Rhyl is shortly to lose an old landmark, for the White Lion Hotel in High Street is to be pulled down by the owners, Crosville Motor Services Ltd., to make way for an extension to the Bus Station at the back. The hotel is steeped in history, having been standing nearly 300 years, and evidence of its immense age are still to be found in the building. Low ceilings, 6 foot thick walls and massive doors are features in this ancient inn.
Mr. F. D. Wright who is now relinquishing the licence, has many interesting stories to recount of the history of the house. It was in the White Lion that the famous Colonel Cody, better known perhaps as Buffalo Bill, was initiated as a “Buff” and thus comes the title of the Colonel Cody Lodge, which has its headquarters in the hotel.
For many years a large white model of a lion was to be seen above the porch, and this was believed by many to be made of solid stone. When Mr. Lloyd George was speaking at Rhyl a few years ago, at the very minute he started his speech the lion fell from its perch to the ground and was smashed to pieces. It was then found to be made of wood, which had crumbled with age, and those who rushed for a souvenir of the white lion found nothing but rotten wood.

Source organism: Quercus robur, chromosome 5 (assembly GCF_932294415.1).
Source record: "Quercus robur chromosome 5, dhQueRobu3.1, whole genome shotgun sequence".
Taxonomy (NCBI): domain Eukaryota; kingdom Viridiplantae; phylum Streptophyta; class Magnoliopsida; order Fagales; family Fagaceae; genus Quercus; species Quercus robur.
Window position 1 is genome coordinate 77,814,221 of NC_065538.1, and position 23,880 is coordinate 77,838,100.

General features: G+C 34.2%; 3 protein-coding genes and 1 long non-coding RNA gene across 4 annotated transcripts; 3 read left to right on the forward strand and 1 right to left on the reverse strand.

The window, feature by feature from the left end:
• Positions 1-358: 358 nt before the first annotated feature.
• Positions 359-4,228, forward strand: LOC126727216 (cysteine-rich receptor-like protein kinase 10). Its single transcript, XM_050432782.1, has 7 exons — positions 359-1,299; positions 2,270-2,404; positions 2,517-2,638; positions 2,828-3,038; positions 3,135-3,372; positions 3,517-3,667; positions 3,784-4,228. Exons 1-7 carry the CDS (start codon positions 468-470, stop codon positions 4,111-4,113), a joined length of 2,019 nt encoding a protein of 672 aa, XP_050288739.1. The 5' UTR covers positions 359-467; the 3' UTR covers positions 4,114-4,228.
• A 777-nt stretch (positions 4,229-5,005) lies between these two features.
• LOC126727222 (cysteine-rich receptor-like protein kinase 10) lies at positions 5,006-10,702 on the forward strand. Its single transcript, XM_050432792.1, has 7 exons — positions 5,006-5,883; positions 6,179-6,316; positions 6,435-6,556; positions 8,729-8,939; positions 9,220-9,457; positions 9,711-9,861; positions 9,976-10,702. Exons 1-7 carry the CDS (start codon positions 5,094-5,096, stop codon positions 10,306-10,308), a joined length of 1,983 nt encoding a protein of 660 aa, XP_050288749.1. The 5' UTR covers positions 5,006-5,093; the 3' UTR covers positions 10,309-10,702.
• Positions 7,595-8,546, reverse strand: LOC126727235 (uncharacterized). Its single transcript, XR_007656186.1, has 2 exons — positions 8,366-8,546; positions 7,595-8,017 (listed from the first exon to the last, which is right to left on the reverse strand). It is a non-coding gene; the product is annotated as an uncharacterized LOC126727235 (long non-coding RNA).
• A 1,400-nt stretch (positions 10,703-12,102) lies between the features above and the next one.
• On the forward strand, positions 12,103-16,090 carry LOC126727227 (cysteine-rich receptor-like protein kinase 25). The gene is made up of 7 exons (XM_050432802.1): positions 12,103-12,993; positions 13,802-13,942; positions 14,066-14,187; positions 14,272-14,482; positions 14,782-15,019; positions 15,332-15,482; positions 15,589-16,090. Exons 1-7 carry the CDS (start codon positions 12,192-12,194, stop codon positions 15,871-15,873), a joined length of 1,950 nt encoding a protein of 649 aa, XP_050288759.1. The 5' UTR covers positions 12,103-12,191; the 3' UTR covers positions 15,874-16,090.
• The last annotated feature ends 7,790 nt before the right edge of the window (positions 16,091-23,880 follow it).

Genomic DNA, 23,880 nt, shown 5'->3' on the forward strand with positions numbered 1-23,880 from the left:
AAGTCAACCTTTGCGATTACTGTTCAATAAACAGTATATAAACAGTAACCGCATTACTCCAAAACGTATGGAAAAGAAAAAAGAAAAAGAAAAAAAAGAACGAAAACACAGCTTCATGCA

This lion was the subject of a piece of vandalism which scandalised some of the people of Rhyl. At one time, the Denbighshire Yeomanry used to be frequently billeted at the inn, and the townspeople woke up one morning to find that the white lion had changed its colour, for it was a red one, and the soldiers were responsible for the transformation. The hotel was used for many years as a posting station, and was a recognosed stopping place for mail coaches. It is probably one of the oldest buildings in Rhyl, and now it is to be pulled down in the march of progress.
The White Lion certainly hadn’t stood in High Street for 300 years as supposed by the Rhyl Journal. The town didn’t exist in 1631! In 1794 a bill was passed enabling the authorities to bank the coast, thus enclosing the marsh. Previous to this Rhyl consisted of a few fishermen’s cottages, some farms and one big house – Ty’n Rhyl. Rhyl started to grow as a seaside resort in the 1820’s. I don’t know when the White Lion was built, or much about its history, but perhaps someone out there does?